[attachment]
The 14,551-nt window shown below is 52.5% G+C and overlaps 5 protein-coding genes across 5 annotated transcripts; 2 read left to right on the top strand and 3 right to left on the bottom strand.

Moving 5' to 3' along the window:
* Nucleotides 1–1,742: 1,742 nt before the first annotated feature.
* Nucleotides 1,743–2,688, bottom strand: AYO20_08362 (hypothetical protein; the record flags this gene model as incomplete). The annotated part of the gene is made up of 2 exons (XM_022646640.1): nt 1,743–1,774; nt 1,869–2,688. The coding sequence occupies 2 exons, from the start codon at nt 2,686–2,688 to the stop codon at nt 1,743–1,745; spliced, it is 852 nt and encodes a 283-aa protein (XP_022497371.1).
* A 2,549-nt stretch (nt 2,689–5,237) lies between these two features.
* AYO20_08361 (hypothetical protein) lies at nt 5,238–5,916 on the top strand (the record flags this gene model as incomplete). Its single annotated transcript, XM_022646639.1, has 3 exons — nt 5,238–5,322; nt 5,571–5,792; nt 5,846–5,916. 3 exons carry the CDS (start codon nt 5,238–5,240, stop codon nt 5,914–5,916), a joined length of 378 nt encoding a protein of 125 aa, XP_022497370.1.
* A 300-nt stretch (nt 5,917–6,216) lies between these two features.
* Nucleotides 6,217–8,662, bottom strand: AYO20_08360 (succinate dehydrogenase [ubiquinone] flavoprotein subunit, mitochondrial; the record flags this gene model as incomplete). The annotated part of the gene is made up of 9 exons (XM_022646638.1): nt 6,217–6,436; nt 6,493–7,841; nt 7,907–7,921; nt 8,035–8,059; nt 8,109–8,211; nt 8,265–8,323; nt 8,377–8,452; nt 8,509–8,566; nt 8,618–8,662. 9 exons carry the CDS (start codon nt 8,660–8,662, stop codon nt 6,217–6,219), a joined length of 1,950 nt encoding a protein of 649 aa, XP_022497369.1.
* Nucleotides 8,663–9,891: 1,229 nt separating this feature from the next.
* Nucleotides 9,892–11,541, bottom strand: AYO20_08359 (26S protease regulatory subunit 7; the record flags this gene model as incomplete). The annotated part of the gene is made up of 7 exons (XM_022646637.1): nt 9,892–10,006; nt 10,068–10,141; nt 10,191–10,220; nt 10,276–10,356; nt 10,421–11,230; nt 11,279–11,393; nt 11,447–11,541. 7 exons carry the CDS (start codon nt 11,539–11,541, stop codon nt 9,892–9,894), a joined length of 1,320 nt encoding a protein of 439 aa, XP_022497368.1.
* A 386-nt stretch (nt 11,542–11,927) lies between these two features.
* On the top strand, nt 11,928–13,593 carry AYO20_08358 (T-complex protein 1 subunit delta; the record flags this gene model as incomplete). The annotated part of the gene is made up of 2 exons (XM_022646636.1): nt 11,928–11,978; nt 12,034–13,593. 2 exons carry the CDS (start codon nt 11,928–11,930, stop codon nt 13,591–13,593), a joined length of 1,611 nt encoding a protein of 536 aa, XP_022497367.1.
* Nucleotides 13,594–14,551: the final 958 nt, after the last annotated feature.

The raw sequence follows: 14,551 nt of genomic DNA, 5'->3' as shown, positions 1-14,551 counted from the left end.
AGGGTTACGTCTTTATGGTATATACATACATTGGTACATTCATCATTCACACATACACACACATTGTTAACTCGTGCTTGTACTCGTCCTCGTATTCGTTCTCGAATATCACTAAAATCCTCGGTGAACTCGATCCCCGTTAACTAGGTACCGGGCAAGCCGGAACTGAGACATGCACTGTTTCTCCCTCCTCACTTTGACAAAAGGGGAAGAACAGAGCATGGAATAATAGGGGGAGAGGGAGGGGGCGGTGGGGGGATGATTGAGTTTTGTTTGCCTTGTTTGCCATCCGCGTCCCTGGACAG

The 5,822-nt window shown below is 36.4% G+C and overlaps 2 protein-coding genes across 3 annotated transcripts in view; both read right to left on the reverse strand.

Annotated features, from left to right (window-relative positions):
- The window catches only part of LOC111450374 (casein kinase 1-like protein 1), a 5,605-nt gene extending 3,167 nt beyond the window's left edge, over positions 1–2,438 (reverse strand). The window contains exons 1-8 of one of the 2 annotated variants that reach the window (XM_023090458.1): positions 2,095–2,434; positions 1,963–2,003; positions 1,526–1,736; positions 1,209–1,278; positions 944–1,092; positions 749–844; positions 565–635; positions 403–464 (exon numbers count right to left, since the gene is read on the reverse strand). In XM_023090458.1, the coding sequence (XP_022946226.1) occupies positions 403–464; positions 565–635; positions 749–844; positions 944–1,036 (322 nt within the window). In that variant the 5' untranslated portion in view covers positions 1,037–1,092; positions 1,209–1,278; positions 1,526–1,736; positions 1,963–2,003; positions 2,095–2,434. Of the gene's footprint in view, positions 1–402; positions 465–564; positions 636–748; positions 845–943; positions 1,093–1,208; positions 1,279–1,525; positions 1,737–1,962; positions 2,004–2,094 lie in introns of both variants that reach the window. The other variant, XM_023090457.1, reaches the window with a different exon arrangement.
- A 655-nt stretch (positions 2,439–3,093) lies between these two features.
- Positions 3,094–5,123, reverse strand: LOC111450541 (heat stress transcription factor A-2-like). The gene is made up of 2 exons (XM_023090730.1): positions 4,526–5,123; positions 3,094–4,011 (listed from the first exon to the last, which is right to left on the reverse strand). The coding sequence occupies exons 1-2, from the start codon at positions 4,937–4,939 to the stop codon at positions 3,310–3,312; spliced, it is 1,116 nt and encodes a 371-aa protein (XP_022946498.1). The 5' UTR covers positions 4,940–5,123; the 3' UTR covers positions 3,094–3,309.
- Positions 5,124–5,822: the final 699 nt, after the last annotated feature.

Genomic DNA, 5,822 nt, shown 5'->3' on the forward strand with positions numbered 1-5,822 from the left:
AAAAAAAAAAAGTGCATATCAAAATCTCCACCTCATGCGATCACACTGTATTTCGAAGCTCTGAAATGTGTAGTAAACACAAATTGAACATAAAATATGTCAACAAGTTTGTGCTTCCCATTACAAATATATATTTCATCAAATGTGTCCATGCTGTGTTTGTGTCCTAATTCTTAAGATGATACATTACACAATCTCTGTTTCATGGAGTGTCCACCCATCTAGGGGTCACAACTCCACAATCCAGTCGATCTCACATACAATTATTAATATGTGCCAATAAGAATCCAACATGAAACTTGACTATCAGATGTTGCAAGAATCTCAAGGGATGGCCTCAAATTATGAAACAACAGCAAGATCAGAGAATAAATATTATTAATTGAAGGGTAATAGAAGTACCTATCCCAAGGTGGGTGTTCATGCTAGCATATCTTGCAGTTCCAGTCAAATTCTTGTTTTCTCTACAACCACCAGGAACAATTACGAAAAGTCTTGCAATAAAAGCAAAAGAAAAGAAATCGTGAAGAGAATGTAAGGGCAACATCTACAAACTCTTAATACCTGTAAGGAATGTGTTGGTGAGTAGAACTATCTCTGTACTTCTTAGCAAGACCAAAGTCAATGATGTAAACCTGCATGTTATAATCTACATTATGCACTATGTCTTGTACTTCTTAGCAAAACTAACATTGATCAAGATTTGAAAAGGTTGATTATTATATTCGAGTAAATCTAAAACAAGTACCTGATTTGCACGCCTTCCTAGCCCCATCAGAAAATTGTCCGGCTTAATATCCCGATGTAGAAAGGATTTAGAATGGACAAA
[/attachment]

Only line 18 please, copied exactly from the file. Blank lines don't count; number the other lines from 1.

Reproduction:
- The window catches only part of LOC111450374 (casein kinase 1-like protein 1), a 5,605-nt gene extending 3,167 nt beyond the window's left edge, over positions 1–2,438 (reverse strand). The window contains exons 1-8 of one of the 2 annotated variants that reach the window (XM_023090458.1): positions 2,095–2,434; positions 1,963–2,003; positions 1,526–1,736; positions 1,209–1,278; positions 944–1,092; positions 749–844; positions 565–635; positions 403–464 (exon numbers count right to left, since the gene is read on the reverse strand). In XM_023090458.1, the coding sequence (XP_022946226.1) occupies positions 403–464; positions 565–635; positions 749–844; positions 944–1,036 (322 nt within the window). In that variant the 5' untranslated portion in view covers positions 1,037–1,092; positions 1,209–1,278; positions 1,526–1,736; positions 1,963–2,003; positions 2,095–2,434. Of the gene's footprint in view, positions 1–402; positions 465–564; positions 636–748; positions 845–943; positions 1,093–1,208; positions 1,279–1,525; positions 1,737–1,962; positions 2,004–2,094 lie in introns of both variants that reach the window. The other variant, XM_023090457.1, reaches the window with a different exon arrangement.